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January 12, 2016 // 6:00 AM

How to Crowdsource Your Blog Content: Tips for Finding and Collaborating with Your Crowd

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B2B marketing survives and thrives on the steam engine of content. But it can be hard to fuel that engine with constant inspiration day after day, and week after week.

Nonetheless, you’ll still need to produce high-quality blog posts and articles on a regular basis to build credibility and visibility, with 91% of B2B marketers using content marketing and 84% using it to spread brand awareness.

How do you keep up? One good answer is crowdsourcing.

As a B2B marketer, you can leverage your online relationships to have content produced for you, whether it’s user-generated content (UGC) produced by customers, or commentary from industry thought leaders. In one study, 70% of U.S. consumers noted that they trust brand recommendations from friends, above and beyond a company’s own content marketing, which means, at least some of your content should come from people similar to your readers.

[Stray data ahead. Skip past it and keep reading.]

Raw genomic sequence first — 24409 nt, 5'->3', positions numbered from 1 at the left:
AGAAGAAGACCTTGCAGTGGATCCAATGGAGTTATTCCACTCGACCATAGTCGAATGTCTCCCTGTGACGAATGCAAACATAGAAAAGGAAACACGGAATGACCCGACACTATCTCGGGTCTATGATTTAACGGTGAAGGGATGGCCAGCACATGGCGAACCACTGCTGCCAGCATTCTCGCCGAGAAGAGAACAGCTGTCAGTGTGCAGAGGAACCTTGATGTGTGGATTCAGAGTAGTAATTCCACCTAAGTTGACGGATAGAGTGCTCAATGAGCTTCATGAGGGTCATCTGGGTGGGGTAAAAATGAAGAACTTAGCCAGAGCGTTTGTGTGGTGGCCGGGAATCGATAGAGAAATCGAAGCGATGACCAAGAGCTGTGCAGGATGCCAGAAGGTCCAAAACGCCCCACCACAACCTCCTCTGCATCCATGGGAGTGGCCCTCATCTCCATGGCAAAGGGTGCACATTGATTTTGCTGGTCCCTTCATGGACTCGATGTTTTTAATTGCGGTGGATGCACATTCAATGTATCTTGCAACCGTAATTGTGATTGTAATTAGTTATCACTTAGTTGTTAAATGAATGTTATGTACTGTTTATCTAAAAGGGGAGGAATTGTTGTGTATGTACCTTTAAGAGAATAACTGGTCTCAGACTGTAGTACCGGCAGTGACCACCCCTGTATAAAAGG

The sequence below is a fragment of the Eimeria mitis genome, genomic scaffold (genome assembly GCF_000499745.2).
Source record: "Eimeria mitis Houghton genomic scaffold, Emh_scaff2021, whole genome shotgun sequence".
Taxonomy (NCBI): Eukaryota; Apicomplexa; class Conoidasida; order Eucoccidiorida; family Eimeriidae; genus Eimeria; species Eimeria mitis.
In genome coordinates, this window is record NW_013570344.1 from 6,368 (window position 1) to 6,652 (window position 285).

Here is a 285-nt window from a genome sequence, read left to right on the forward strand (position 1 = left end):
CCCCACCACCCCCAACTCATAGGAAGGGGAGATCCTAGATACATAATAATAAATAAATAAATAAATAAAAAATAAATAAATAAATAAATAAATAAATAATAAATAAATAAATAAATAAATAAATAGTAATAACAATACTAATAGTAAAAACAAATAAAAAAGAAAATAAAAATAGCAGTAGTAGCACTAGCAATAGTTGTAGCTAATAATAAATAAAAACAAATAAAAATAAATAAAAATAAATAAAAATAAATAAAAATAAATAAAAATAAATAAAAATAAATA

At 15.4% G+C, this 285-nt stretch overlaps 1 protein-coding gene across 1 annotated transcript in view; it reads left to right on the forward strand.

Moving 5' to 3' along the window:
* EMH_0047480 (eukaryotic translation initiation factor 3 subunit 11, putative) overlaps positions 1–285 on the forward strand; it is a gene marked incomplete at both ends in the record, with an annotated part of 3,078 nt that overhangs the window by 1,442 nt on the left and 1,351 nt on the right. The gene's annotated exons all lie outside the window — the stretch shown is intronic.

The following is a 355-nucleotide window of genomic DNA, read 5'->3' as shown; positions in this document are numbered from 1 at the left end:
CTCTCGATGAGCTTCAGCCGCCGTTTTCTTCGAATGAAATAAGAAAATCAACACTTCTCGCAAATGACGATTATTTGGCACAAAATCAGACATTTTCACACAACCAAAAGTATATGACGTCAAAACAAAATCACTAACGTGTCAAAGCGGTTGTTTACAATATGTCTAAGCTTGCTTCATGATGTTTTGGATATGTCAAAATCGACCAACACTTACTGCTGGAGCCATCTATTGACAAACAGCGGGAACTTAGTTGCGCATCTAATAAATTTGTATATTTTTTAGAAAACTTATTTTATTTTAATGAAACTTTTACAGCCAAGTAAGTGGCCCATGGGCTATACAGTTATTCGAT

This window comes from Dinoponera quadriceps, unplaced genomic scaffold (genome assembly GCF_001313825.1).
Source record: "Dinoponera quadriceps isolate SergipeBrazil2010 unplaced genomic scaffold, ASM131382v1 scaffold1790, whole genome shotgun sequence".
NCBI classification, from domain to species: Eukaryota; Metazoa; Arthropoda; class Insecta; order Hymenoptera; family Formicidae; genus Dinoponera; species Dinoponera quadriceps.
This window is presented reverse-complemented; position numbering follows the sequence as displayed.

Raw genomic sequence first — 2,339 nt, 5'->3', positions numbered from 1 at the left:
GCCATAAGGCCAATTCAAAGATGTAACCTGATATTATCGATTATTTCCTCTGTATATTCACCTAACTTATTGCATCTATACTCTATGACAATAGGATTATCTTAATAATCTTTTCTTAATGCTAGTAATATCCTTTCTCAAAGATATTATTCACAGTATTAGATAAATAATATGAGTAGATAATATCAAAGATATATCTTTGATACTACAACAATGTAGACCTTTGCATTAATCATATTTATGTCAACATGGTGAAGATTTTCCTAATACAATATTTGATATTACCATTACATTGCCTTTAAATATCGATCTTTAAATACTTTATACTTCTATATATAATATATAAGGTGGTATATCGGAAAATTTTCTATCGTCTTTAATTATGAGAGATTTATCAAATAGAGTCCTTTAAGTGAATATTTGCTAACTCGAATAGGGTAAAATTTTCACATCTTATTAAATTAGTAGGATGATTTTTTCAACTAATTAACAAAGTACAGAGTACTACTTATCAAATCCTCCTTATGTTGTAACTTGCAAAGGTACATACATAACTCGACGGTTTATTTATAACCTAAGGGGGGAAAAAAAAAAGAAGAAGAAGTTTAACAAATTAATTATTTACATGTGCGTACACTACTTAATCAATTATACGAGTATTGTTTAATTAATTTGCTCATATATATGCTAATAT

By crowdsourcing, you’ll get content that’s relevant, targeted, and full of new insights. What’s more, you’ll gain fodder for your own creativity, as well as more free time to put inspiration to work in your marketing endeavors. Here, we’ll share some best practices for crowdsourcing your next blog post.

Step 1: Determine Who Your “Crowd” Is, and Why You’re Crowdsourcing